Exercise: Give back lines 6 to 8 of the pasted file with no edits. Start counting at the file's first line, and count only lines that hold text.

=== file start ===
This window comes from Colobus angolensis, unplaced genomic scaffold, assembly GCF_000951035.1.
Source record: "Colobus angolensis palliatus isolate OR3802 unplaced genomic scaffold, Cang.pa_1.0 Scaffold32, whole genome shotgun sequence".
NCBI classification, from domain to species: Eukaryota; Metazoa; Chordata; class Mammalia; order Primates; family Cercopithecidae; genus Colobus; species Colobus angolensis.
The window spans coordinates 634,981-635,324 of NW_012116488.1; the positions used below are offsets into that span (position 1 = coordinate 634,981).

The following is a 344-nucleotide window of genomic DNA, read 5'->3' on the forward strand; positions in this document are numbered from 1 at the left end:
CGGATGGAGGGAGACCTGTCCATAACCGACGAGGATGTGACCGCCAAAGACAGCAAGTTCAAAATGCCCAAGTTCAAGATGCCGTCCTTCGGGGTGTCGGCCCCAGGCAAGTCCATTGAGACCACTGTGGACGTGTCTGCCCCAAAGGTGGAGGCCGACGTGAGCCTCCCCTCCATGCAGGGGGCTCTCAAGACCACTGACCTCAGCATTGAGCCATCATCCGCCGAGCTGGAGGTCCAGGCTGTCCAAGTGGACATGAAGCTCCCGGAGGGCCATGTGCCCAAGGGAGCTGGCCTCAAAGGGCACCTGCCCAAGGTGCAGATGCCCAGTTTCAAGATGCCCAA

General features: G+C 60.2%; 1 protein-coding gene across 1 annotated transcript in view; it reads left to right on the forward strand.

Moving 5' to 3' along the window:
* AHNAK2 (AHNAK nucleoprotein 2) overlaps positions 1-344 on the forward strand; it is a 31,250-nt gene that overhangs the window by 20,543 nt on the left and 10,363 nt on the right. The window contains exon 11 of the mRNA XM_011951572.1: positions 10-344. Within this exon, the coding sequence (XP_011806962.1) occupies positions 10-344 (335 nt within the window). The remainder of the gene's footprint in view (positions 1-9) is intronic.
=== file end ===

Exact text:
CGGATGGAGGGAGACCTGTCCATAACCGACGAGGATGTGACCGCCAAAGACAGCAAGTTCAAAATGCCCAAGTTCAAGATGCCGTCCTTCGGGGTGTCGGCCCCAGGCAAGTCCATTGAGACCACTGTGGACGTGTCTGCCCCAAAGGTGGAGGCCGACGTGAGCCTCCCCTCCATGCAGGGGGCTCTCAAGACCACTGACCTCAGCATTGAGCCATCATCCGCCGAGCTGGAGGTCCAGGCTGTCCAAGTGGACATGAAGCTCCCGGAGGGCCATGTGCCCAAGGGAGCTGGCCTCAAAGGGCACCTGCCCAAGGTGCAGATGCCCAGTTTCAAGATGCCCAA

General features: G+C 60.2%; 1 protein-coding gene across 1 annotated transcript in view; it reads left to right on the forward strand.

Moving 5' to 3' along the window: